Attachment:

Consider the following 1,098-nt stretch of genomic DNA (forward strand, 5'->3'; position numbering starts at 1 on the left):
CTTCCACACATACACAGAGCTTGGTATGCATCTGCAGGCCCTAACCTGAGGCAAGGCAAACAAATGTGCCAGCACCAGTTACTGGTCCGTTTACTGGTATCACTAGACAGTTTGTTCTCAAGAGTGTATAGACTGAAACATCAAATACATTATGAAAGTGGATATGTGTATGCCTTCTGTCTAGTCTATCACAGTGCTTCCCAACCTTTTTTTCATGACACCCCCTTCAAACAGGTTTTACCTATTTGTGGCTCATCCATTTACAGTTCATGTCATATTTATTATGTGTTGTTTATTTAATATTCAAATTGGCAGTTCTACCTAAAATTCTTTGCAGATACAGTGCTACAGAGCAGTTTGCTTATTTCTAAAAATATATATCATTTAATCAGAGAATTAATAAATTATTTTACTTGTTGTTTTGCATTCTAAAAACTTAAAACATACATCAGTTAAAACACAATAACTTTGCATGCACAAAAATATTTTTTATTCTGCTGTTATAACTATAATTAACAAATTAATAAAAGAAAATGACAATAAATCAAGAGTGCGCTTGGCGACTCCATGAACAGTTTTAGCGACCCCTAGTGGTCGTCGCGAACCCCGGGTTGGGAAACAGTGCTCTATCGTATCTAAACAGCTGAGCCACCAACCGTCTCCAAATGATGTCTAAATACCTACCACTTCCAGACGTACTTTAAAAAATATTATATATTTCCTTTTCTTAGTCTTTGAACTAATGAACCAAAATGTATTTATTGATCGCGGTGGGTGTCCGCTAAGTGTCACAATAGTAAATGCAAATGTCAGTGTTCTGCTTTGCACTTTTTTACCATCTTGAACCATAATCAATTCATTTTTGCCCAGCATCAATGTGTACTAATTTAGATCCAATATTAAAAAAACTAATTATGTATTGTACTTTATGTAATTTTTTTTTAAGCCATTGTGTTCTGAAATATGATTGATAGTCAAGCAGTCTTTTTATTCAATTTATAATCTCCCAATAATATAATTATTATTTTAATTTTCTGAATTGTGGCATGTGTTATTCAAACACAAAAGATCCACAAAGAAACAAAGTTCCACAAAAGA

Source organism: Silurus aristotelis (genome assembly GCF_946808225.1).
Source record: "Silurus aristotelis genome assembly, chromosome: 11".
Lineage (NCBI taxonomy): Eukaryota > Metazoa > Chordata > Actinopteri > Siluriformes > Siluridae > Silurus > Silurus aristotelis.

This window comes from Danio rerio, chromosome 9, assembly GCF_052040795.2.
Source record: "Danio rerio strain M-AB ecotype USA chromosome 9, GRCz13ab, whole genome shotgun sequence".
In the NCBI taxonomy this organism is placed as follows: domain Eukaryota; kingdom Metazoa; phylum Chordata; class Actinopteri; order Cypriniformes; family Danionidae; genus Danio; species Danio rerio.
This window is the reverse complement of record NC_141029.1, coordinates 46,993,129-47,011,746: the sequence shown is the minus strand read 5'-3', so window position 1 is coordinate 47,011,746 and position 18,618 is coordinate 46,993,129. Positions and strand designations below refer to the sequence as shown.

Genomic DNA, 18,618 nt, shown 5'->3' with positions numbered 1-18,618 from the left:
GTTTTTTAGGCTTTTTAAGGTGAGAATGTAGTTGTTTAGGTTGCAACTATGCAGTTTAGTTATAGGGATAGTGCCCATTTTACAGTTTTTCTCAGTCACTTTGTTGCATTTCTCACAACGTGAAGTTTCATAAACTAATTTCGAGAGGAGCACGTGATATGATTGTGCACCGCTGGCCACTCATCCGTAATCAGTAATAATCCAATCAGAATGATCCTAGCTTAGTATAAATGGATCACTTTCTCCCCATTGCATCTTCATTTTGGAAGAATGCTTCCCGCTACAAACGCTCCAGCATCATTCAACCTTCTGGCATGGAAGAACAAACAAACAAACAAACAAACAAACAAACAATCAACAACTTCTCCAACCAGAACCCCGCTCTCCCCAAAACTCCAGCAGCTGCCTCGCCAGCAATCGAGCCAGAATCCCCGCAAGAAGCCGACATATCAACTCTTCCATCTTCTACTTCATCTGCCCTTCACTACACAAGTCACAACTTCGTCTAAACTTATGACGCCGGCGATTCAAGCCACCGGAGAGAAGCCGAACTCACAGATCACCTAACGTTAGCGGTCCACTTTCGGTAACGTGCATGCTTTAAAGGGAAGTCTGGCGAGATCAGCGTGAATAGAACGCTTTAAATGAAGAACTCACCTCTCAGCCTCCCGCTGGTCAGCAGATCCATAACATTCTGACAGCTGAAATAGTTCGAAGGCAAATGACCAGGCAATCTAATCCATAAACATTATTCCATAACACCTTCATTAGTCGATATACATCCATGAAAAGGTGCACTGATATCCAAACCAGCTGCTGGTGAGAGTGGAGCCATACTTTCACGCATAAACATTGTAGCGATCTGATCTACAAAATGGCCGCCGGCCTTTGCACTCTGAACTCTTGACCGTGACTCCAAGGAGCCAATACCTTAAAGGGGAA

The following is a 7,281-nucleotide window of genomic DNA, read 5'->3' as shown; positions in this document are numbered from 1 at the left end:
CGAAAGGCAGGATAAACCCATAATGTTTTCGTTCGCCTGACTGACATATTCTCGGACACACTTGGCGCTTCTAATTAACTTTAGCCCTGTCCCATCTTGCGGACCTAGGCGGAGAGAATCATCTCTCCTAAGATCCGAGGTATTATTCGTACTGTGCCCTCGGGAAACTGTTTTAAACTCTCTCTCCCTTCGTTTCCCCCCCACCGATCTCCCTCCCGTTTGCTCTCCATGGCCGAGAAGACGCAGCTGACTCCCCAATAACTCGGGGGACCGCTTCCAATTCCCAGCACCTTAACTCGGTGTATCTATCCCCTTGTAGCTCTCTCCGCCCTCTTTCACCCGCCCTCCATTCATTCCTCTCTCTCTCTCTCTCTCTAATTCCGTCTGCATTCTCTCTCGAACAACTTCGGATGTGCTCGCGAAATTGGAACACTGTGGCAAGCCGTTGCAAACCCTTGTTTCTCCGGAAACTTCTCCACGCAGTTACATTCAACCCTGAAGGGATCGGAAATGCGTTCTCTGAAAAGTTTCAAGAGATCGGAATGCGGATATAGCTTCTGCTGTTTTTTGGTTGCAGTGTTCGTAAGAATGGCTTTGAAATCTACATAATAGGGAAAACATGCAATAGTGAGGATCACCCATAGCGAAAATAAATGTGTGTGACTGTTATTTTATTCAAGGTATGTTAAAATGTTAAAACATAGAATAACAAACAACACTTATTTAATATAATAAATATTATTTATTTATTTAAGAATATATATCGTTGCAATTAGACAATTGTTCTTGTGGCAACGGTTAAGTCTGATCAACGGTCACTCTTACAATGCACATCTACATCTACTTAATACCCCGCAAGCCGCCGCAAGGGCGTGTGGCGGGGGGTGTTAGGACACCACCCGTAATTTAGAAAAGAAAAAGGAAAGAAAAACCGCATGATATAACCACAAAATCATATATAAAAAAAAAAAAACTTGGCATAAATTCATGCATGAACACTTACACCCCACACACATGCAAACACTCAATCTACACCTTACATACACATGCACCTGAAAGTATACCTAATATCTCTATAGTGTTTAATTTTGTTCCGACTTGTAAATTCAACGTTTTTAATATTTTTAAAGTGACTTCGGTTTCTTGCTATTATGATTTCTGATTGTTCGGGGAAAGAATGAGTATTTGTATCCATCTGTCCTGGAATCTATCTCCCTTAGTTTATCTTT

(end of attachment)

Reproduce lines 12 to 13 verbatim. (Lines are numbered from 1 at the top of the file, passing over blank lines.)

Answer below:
The following is a 7,281-nucleotide window of genomic DNA, read 5'->3' as shown; positions in this document are numbered from 1 at the left end:
CGAAAGGCAGGATAAACCCATAATGTTTTCGTTCGCCTGACTGACATATTCTCGGACACACTTGGCGCTTCTAATTAACTTTAGCCCTGTCCCATCTTGCGGACCTAGGCGGAGAGAATCATCTCTCCTAAGATCCGAGGTATTATTCGTACTGTGCCCTCGGGAAACTGTTTTAAACTCTCTCTCCCTTCGTTTCCCCCCCACCGATCTCCCTCCCGTTTGCTCTCCATGGCCGAGAAGACGCAGCTGACTCCCCAATAACTCGGGGGACCGCTTCCAATTCCCAGCACCTTAACTCGGTGTATCTATCCCCTTGTAGCTCTCTCCGCCCTCTTTCACCCGCCCTCCATTCATTCCTCTCTCTCTCTCTCTCTCTAATTCCGTCTGCATTCTCTCTCGAACAACTTCGGATGTGCTCGCGAAATTGGAACACTGTGGCAAGCCGTTGCAAACCCTTGTTTCTCCGGAAACTTCTCCACGCAGTTACATTCAACCCTGAAGGGATCGGAAATGCGTTCTCTGAAAAGTTTCAAGAGATCGGAATGCGGATATAGCTTCTGCTGTTTTTTGGTTGCAGTGTTCGTAAGAATGGCTTTGAAATCTACATAATAGGGAAAACATGCAATAGTGAGGATCACCCATAGCGAAAATAAATGTGTGTGACTGTTATTTTATTCAAGGTATGTTAAAATGTTAAAACATAGAATAACAAACAACACTTATTTAATATAATAAATATTATTTATTTATTTAAGAATATATATCGTTGCAATTAGACAATTGTTCTTGTGGCAACGGTTAAGTCTGATCAACGGTCACTCTTACAATGCACATCTACATCTACTTAATACCCCGCAAGCCGCCGCAAGGGCGTGTGGCGGGGGGTGTTAGGACACCACCCGTAATTTAGAAAAGAAAAAGGAAAGAAAAACCGCATGATATAACCACAAAATCATATATAAAAAAAAAAAAACTTGGCATAAATTCATGCATGAACACTTACACCCCACACACATGCAAACACTCAATCTACACCTTACATACACATGCACCTGAAAGTATACCTAATATCTCTATAGTGTTTAATTTTGTTCCGACTTGTAAATTCAACGTTTTTAATATTTTTAAAGTGACTTCGGTTTCTTGCTATTATGATTTCTGATTGTTCGGGGAAAGAATGAGTATTTGTATCCATCTGTCCTGGAATCTATCTCCCTTAGTTTATCTTT